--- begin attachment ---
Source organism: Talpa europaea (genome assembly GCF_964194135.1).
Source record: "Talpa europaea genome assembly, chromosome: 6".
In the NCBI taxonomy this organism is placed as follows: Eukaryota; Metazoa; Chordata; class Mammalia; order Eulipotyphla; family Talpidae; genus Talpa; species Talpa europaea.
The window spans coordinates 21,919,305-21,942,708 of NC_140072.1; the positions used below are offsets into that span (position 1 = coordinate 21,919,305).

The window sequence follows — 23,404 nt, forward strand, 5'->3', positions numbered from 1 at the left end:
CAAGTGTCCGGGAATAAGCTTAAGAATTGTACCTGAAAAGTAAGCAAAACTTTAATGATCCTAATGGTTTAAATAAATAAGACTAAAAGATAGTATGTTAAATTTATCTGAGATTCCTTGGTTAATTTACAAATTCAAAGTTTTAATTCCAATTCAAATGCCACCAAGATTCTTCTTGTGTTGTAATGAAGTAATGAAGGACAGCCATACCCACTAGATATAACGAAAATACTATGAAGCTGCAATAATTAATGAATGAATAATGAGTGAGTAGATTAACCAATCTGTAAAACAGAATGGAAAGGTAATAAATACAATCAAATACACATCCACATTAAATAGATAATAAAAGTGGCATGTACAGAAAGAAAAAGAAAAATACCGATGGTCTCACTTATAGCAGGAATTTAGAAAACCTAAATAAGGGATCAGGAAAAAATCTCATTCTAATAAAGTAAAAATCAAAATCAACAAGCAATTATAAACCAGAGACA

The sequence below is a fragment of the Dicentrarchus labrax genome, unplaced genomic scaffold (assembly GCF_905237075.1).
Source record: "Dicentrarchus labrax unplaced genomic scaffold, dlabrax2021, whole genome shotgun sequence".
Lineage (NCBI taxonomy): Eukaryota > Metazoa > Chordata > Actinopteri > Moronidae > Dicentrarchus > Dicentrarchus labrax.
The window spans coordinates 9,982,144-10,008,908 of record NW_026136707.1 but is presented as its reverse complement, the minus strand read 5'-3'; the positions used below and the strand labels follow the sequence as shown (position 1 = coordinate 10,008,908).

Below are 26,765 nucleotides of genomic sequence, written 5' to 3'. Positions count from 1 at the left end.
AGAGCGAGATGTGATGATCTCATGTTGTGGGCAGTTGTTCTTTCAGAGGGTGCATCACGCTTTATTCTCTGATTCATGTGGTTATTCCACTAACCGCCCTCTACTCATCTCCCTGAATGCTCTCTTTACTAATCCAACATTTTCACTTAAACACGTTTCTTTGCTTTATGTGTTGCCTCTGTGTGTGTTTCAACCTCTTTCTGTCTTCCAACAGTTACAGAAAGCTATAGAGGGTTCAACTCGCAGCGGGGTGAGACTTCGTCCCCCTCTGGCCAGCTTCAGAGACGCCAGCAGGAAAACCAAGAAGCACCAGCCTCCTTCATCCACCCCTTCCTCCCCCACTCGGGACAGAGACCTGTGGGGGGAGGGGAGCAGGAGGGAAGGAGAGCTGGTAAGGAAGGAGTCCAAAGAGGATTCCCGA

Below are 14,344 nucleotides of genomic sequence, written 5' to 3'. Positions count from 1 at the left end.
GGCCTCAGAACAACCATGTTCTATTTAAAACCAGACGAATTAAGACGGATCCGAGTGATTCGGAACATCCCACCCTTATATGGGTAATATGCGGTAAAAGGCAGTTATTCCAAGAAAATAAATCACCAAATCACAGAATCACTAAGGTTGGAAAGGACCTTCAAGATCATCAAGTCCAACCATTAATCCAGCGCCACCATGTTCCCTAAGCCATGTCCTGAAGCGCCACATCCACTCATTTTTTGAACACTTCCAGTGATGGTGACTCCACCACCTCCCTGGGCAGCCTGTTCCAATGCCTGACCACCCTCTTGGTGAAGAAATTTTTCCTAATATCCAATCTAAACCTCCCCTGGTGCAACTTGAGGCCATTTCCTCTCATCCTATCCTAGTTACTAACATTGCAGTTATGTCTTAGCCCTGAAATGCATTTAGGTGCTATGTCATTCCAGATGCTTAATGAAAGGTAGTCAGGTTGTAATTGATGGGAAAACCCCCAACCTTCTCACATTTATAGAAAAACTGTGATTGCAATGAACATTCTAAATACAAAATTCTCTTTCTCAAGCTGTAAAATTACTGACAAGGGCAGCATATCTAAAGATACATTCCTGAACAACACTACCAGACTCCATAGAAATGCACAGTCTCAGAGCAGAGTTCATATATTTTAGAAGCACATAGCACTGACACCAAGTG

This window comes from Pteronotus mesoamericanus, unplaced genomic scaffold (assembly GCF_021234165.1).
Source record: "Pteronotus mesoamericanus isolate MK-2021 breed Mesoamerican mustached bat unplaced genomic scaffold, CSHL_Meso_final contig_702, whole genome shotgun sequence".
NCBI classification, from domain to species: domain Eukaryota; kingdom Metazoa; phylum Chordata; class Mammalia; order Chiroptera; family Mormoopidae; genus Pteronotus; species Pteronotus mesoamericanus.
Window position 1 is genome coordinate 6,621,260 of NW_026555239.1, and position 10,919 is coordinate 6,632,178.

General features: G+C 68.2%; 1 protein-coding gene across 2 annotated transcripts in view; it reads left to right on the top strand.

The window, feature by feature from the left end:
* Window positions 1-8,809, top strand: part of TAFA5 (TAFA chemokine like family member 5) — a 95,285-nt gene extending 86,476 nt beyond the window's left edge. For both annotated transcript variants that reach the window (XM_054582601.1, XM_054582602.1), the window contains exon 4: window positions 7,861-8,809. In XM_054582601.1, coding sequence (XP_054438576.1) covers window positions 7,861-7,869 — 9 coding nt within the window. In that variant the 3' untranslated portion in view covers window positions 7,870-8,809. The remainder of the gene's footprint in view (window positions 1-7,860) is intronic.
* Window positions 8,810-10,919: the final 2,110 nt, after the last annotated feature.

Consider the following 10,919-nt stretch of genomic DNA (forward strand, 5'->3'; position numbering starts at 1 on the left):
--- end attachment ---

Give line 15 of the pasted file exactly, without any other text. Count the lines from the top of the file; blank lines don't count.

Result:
This window comes from Pteronotus mesoamericanus, unplaced genomic scaffold (assembly GCF_021234165.1).